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AZscott

Need help identifying age of V12

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Hi All,

How do I ascertain the year of a V12 engine? I have a 41 Continental that came with a V12 that is not the original. I am attaching a photo. On the rear of the driver's side head is the word "Zephyr". The numbers on the drivers head are 6H-6050 and the numbers on the passenger side head are 6H-6049 with a small plate below reading 14-6. Also the Driver's side head has a flat raised cylindrical bump where the heater valve would go on a 1948 engine. Was this bump on pre war engines?

Thanks for your help!

post-37594-143137885465_thumb.jpg

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The engine appears to be a '36. The "6H" would indicate that. Are the cylinder heads aluminum? The carburetor and the left wiring conduit are also an indication of a '36 or '37. The bore and tappets will determine the year as most of the external parts will interchange to all V12's. The generator however appears to be the more modern type used on the 40's. One curious little difference is that the '36's originally used a little "ball" on the oil level float indicator.

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Guest imported_V12Bill

Dee, The prefix "6H" stands for Lincoln Zephyr. and was not used I believe until 1938. The date prefix for 36 was H and for 37 was HB after that the date prefix was the last digit in the year followed by 6H as in 86H for 1938 up to 26H for 1942. For 1946 and up it gets a little fuzzy. 56H was used to ID some 46 parts(was the initial design for the part in 1945?) and 66H for other 46 parts. In 1947 76H was used and in 1948 876H was used. Remember 86H was used for 1938 so it could not be used again for 1948.

To get back to the original question on the ID of the block, George Trickett gave a detailed explanation a few years back on the differences in the various years blocks on this site. I think he stated that there were no oil fittings in the left rear of the block for 1936, there were two oil line fittings for 37 to 39 and three oil line fittings for 40 to 48. There is a difference in the number of freeze plugs in the bottom lip of the block and their size. I think six plugs 36 to 41 and 7 for 42 and up. Also the Large freeze plugs have a larger casting bulge in the side of the block for 42 and up. Post war blocks have a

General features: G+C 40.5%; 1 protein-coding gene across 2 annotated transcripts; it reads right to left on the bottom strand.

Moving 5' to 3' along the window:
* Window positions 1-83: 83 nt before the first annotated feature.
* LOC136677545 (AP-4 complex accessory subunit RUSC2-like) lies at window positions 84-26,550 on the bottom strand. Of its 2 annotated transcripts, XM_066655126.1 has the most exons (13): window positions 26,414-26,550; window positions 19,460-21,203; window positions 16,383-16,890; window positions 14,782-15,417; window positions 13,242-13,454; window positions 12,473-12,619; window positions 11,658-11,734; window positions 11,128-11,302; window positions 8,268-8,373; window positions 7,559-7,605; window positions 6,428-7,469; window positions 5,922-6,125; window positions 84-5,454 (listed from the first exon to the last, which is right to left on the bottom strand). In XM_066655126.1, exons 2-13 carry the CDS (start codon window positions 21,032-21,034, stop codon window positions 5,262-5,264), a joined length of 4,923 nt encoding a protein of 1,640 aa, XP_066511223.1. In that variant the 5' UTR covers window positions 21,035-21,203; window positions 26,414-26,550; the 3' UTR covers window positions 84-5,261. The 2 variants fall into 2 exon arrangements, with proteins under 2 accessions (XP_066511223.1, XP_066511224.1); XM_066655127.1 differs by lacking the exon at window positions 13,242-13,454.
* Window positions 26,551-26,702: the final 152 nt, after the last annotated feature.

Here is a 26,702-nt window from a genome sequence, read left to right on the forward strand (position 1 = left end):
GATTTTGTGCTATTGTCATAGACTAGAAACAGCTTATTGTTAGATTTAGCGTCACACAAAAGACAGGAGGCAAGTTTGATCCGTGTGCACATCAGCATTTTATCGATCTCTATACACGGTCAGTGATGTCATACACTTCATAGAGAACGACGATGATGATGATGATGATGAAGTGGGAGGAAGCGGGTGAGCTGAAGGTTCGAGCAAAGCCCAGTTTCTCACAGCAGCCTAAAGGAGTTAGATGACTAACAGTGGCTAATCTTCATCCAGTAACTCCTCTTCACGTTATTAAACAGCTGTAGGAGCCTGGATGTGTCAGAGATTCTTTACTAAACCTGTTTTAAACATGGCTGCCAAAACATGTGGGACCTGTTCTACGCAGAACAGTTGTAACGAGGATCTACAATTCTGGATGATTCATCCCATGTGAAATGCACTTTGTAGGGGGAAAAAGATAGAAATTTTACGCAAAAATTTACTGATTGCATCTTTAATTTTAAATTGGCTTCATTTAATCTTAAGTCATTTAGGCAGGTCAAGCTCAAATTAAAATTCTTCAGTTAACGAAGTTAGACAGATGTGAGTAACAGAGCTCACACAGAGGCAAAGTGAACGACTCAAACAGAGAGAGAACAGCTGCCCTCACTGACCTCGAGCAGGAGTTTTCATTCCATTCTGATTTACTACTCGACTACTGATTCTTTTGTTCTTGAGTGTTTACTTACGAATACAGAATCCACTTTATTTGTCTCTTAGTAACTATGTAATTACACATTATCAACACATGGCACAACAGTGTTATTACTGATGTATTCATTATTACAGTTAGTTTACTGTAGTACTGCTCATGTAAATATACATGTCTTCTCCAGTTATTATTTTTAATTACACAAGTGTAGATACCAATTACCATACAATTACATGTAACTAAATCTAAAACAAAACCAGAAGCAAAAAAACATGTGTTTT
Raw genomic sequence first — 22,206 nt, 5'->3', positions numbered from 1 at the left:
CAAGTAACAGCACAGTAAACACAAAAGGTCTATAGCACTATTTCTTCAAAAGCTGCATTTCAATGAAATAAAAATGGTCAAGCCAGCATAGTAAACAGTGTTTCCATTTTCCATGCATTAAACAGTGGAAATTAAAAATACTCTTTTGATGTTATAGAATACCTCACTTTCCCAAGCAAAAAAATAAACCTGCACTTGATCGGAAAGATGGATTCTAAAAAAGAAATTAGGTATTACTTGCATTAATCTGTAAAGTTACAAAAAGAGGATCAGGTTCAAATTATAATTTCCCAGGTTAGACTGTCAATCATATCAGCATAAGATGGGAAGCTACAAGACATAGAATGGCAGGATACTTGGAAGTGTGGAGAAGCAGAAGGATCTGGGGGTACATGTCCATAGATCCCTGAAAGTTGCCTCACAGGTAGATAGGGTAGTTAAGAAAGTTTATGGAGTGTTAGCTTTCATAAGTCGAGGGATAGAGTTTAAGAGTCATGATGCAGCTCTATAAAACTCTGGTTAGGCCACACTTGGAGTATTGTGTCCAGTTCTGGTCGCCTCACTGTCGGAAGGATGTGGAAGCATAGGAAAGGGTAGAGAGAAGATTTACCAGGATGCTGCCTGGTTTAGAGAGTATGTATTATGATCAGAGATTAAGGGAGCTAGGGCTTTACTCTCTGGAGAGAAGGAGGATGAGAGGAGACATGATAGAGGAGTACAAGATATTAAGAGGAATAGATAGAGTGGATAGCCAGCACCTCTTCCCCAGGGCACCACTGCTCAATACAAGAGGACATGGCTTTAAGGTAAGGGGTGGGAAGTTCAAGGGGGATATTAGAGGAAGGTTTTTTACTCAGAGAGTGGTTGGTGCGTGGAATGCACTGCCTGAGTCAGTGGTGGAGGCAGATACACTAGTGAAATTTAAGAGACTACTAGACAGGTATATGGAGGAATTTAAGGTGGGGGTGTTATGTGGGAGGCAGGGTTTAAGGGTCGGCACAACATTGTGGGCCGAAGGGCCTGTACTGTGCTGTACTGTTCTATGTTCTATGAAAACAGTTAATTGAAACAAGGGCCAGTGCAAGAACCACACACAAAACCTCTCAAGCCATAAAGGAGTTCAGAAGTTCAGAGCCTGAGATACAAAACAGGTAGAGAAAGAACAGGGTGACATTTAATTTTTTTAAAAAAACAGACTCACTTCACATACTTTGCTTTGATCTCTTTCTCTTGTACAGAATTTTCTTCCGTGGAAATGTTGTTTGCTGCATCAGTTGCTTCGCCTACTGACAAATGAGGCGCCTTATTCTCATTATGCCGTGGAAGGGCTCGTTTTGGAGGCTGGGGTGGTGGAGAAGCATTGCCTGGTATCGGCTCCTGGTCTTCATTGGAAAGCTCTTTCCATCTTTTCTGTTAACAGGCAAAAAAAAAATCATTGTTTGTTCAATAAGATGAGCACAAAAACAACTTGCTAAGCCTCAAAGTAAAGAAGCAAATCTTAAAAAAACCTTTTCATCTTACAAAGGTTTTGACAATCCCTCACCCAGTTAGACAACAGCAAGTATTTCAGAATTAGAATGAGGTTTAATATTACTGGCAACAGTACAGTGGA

56H cast into the bell housing top. On tear down the 36 to 39 block had a bore of 2 3/4 , the 41 and late 46 to 48 had a 2 7/8 bore and the 42 and early 46 had a 2 15/16 bore .Just about all bolt on parts were interchangeable on all years blocks so a part number for a crankshaft or head would mean nothing.

Hope this doesn't put too much confusion into the formula.

Bill

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Guest imported_V12Bill

PS Many Lincolns had factory authorized rebuilt engines installed. It appears that they only used blocks from 1940 and up and usually used the 1942 and up crankshaft because it has larger rod journals. They seemed to have been turned .020 undersize. In a lot of the blocks that I have seen they were bored .020. Maybe they only had .020 pistons on hand and to speed up production of the rebuilding process used the .020 piston as a standard whether the block would have cleaned up at .005 or .010 or needed .020. Pans and heads must have been thrown in a pile and pulled out as needed although heads were almost always cast iron and 42 heads were used in pairs. Maybe someone with experience in one of the rebuilding facilities could shed more light on this.

Bill

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Wow. That's a lot of confusing information. I'm looking for a V12 to get my 1941 Zephyr Sedan back to original. How would I identify it? Please break it down for me.

Brad

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Guest imported_V12Bill

Brad, You would need a block with 3 oil fittings on the left rear side of block, I believe 6 freeze plugs on bottom lip of block and I think they were all the same size.Or you could use any year block as long as the bolt on parts were dated during the 1941 production year. 90% of the people looking at a block couldn't tell the difference anyway. Did 41s use 06H or 16H aluminium heads?

Bill

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THANKS ALL!

So is this a 292 Cubic inch or the smaller cubic inch?

I ask because I have this engine and a 1948 V12. Are parts available for both sizes or are parts more plentiful for the 292? Given that I do not have a 1941 engine for my 41 continental, which engine should I use?

Thanks,

Scott

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Guest imported_V12Bill

Scott, The 292 engine was built from 1940 to 1948 with the exception of 1942 and early 46. The 48 engine should have the larger rod journals so is more desireable. Look at your unknown engine and using the description that I gave above, you determine what engine you have.Unless you are restoring to 100 points it doesn't make any difference what engine you have. They all appear to be about the same from external examination.

Bill

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I own a 41 Zephyr that I am about to sell, its in near original condition, spent 30 years in a spud cellar in idaho! Runs beautiful! interior is aged and showing it , but you could drive this thing from coast to coast! 12,500.00 801-347-6366 paul

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